Presidential Primaries: Who Votes First?

A presidential election is held in the United States every four years, with one candidate from each political party appearing on the ballot.  The candidate from a particular party is chosen through primary elections and political caucuses, held state-by-state.  Recently there has been much debate about how to reform the primary system.  Options include a nationwide one-day primary, regional primaries, rotating the order of primaries, or arranging the order states vote based on population.

The Election Assistance Commission has asked for your help.  They have decided not to change the overall system, with states holding primaries in some particular order, but they want you to analyze the ordering system and determining, via a mathematical model, in what order the states should vote.

How many will vote? Create a model that predicts what percentage of the national voting-eligible population will vote in a primary election.  Use your model to predict what percentage of the eligible population will vote in two-primary year (such as 2016, when a candidate for each major political party must be chosen) versus in a one-primary year (such as 2012, when one of the presidential candidates will be the incumbent president).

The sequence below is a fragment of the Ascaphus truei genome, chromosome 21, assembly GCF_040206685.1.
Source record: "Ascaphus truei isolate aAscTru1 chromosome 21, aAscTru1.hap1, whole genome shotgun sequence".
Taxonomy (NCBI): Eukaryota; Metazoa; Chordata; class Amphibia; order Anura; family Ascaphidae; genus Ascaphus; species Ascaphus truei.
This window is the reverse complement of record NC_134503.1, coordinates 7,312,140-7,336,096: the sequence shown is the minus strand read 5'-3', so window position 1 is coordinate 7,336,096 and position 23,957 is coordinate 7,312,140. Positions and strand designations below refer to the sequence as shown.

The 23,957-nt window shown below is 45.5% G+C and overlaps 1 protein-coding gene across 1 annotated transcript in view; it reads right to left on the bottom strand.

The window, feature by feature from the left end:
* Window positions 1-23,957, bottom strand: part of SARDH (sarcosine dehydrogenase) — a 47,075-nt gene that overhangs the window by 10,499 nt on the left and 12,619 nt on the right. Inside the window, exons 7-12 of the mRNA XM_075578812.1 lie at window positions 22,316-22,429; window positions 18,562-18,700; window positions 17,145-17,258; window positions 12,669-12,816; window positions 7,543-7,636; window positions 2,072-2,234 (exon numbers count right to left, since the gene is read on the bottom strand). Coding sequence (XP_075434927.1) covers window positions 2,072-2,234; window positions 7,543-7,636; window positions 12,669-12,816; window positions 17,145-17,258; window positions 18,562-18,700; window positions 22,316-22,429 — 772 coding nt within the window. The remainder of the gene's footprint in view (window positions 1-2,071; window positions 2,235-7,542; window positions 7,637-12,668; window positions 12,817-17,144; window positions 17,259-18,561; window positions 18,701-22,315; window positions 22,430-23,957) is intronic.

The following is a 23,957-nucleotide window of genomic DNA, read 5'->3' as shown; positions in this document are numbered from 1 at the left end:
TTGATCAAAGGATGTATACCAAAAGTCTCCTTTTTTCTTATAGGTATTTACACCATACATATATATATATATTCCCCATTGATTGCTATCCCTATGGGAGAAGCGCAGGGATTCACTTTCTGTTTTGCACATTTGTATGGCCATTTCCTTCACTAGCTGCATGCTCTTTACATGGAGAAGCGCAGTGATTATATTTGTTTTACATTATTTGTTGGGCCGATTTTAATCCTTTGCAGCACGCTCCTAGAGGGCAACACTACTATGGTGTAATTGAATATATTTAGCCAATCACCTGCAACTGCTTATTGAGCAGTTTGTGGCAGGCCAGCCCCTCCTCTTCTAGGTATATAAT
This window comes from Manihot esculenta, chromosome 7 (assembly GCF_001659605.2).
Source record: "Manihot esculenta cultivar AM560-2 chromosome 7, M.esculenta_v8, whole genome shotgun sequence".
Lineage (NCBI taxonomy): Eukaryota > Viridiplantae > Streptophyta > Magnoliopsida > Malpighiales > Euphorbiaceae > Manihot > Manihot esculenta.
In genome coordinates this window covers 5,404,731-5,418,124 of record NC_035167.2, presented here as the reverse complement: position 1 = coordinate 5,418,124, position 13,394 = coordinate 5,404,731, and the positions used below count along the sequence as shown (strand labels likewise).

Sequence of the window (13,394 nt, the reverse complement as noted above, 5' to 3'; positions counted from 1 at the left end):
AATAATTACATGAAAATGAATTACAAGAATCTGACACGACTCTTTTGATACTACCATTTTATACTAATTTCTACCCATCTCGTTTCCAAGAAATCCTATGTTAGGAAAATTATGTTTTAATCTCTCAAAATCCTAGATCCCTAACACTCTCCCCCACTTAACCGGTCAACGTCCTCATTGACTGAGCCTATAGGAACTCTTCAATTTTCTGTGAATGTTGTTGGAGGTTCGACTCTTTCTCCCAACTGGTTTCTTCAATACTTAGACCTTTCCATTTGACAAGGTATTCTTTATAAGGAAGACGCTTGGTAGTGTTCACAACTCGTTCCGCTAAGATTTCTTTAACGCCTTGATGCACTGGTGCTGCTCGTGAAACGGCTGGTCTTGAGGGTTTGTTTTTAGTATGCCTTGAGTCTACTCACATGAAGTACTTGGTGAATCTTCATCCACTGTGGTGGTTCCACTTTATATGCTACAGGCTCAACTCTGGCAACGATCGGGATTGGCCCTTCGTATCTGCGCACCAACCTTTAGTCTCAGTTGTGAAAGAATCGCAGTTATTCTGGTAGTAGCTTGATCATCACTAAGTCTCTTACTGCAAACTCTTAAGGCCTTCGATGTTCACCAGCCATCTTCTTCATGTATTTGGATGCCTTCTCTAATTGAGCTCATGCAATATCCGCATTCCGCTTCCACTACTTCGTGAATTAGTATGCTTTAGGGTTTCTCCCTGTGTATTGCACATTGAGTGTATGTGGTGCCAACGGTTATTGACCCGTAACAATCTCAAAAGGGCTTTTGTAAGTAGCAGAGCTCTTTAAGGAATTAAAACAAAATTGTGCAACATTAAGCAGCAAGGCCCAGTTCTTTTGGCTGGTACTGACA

Do early votes “count more?” Develop a model that determines what percentage of the voting-eligible population will cast primary ballots in a state that is the nth of the fifty states to hold a primary election. You may consider other factors when building your model, such as, but not limited to:

  • Outcomes of the first n – 1 primaries
  • Number of candidates running for a particular party’s nomination

Where to start? In what order should the primary elections be held in order to create a primary election that is best representative of the voting-eligible population with primaries held early least affecting those held later?  Compare this with the outcomes of a nationwide one-day primary, where all states hold primaries on a single day.

Submit your findings in the form of a report to the Election Assistance Commission.

The following references may help you get started:

Election Assistance Commi

United States Census Bureau

Author: Dr. Neil R. Nicholson, North Central College